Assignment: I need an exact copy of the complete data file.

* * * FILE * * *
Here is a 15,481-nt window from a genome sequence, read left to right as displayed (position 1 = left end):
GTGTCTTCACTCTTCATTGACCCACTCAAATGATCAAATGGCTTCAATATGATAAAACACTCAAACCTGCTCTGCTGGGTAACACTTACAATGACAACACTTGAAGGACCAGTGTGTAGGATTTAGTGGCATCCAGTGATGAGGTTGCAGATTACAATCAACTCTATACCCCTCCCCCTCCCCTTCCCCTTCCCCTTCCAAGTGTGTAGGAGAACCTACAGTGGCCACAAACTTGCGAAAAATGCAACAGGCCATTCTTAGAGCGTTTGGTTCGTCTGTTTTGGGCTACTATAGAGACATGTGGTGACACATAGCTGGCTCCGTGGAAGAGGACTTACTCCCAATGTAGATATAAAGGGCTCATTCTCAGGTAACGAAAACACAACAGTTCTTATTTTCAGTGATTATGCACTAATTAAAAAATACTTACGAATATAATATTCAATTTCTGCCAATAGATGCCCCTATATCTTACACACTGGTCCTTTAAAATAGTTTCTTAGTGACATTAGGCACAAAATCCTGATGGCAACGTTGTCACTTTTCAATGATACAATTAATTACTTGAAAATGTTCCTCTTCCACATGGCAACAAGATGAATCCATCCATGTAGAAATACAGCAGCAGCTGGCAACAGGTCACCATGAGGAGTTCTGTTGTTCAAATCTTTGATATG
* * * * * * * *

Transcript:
Here is a 15,481-nt window from a genome sequence, read left to right as displayed (position 1 = left end):
GTGTCTTCACTCTTCATTGACCCACTCAAATGATCAAATGGCTTCAATATGATAAAACACTCAAACCTGCTCTGCTGGGTAACACTTACAATGACAACACTTGAAGGACCAGTGTGTAGGATTTAGTGGCATCCAGTGATGAGGTTGCAGATTACAATCAACTCTATACCCCTCCCCCTCCCCTTCCCCTTCCCCTTCCAAGTGTGTAGGAGAACCTACAGTGGCCACAAACTTGCGAAAAATGCAACAGGCCATTCTTAGAGCGTTTGGTTCGTCTGTTTTGGGCTACTATAGAGACATGTGGTGACACATAGCTGGCTCCGTGGAAGAGGACTTACTCCCAATGTAGATATAAAGGGCTCATTCTCAGGTAACGAAAACACAACAGTTCTTATTTTCAGTGATTATGCACTAATTAAAAAATACTTACGAATATAATATTCAATTTCTGCCAATAGATGCCCCTATATCTTACACACTGGTCCTTTAAAATAGTTTCTTAGTGACATTAGGCACAAAATCCTGATGGCAACGTTGTCACTTTTCAATGATACAATTAATTACTTGAAAATGTTCCTCTTCCACATGGCAACAAGATGAATCCATCCATGTAGAAATACAGCAGCAGCTGGCAACAGGTCACCATGAGGAGTTCTGTTGTTCAAATCTTTGATATG